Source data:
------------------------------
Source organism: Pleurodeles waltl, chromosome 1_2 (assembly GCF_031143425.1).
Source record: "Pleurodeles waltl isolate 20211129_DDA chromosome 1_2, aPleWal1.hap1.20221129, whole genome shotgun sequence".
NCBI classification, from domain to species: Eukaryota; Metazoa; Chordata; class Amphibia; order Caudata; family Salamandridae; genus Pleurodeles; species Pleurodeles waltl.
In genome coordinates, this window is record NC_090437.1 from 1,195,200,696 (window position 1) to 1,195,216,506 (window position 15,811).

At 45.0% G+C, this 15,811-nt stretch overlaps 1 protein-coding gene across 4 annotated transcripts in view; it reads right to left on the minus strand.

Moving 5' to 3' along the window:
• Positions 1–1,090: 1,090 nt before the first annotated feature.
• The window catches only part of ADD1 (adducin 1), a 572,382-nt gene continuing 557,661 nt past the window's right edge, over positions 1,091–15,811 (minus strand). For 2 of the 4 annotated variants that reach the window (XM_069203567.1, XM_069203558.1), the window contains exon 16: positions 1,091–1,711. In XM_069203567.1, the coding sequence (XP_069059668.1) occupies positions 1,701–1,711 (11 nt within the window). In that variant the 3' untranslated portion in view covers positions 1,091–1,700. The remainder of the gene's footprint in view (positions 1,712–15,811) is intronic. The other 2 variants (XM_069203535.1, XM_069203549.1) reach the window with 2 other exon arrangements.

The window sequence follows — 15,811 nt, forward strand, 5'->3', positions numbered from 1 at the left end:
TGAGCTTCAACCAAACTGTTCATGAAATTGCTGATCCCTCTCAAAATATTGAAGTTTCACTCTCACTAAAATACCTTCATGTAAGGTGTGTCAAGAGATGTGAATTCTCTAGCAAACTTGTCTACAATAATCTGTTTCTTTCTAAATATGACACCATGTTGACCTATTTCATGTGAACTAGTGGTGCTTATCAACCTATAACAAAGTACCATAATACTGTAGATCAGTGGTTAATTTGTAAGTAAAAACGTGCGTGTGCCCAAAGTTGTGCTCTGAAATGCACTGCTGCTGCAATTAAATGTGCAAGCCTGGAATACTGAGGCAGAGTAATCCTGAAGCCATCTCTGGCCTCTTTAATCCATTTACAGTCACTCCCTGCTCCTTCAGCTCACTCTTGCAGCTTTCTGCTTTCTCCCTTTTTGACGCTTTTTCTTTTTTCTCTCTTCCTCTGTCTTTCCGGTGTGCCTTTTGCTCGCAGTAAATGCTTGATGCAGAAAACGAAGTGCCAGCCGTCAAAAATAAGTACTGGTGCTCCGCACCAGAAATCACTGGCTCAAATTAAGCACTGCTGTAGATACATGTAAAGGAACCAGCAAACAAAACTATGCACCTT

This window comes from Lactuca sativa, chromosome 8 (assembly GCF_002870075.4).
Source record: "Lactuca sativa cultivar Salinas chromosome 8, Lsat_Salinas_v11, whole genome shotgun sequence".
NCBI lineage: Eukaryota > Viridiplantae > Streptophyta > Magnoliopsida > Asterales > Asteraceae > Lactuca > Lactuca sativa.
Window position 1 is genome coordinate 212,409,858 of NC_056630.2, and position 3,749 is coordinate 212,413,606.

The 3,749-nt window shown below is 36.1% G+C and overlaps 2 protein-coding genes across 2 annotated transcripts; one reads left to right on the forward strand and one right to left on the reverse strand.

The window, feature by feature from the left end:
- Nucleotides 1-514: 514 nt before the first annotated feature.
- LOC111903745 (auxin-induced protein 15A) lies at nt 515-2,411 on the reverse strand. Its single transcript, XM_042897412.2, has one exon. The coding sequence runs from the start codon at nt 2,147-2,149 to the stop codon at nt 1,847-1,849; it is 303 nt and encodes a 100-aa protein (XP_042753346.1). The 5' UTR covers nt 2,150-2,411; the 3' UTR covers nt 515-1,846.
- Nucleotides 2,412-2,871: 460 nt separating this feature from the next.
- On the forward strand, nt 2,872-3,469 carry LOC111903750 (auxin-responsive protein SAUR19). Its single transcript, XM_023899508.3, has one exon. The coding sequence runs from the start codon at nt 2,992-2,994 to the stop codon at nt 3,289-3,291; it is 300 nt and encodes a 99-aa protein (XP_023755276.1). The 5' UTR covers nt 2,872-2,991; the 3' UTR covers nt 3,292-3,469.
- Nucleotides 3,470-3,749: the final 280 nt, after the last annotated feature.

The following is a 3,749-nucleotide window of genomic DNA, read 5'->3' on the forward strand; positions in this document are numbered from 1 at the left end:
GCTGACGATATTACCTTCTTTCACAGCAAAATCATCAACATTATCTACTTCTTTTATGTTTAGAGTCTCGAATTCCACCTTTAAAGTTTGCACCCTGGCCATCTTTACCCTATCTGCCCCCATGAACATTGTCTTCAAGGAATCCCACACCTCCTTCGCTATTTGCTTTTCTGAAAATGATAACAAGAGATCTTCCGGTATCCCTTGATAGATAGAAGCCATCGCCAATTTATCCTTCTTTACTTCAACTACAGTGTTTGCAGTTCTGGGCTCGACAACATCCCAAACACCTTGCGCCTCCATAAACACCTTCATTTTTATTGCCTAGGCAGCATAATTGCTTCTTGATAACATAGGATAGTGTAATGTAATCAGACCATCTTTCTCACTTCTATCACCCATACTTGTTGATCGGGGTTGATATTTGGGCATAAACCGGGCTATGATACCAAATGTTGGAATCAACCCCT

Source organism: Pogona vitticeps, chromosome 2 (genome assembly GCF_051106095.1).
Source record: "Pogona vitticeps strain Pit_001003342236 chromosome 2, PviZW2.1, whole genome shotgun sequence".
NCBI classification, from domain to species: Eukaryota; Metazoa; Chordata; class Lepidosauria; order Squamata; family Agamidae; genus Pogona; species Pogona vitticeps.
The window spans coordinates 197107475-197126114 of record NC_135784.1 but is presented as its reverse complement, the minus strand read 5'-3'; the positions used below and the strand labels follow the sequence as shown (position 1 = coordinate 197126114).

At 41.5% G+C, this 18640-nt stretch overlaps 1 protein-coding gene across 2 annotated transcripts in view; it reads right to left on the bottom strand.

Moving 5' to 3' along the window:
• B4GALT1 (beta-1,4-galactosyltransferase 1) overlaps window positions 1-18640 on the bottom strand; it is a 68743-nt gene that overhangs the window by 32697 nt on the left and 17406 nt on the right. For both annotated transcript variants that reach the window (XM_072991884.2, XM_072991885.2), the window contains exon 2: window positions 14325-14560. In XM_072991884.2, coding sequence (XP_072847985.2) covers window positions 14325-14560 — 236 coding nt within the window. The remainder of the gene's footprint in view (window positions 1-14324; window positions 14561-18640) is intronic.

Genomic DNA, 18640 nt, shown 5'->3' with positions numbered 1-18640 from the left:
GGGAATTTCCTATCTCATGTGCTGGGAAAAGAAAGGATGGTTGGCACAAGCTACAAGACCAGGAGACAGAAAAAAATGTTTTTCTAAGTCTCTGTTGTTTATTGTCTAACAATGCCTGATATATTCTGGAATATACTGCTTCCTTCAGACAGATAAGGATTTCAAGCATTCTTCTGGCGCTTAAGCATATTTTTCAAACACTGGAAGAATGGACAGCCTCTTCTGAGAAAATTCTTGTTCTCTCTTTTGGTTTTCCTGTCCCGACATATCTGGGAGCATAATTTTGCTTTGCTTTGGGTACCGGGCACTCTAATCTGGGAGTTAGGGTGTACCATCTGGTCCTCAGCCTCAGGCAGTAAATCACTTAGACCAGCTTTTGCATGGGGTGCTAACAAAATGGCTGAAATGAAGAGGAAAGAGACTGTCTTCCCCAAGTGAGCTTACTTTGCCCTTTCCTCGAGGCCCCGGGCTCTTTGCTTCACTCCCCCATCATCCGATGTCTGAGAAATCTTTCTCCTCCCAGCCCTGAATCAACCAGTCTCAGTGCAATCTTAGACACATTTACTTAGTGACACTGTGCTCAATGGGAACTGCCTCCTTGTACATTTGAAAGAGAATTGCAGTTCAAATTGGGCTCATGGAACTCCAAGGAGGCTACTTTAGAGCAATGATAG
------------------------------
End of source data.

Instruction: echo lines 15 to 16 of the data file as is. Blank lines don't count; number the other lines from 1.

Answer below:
The 3,749-nt window shown below is 36.1% G+C and overlaps 2 protein-coding genes across 2 annotated transcripts; one reads left to right on the forward strand and one right to left on the reverse strand.

The window, feature by feature from the left end: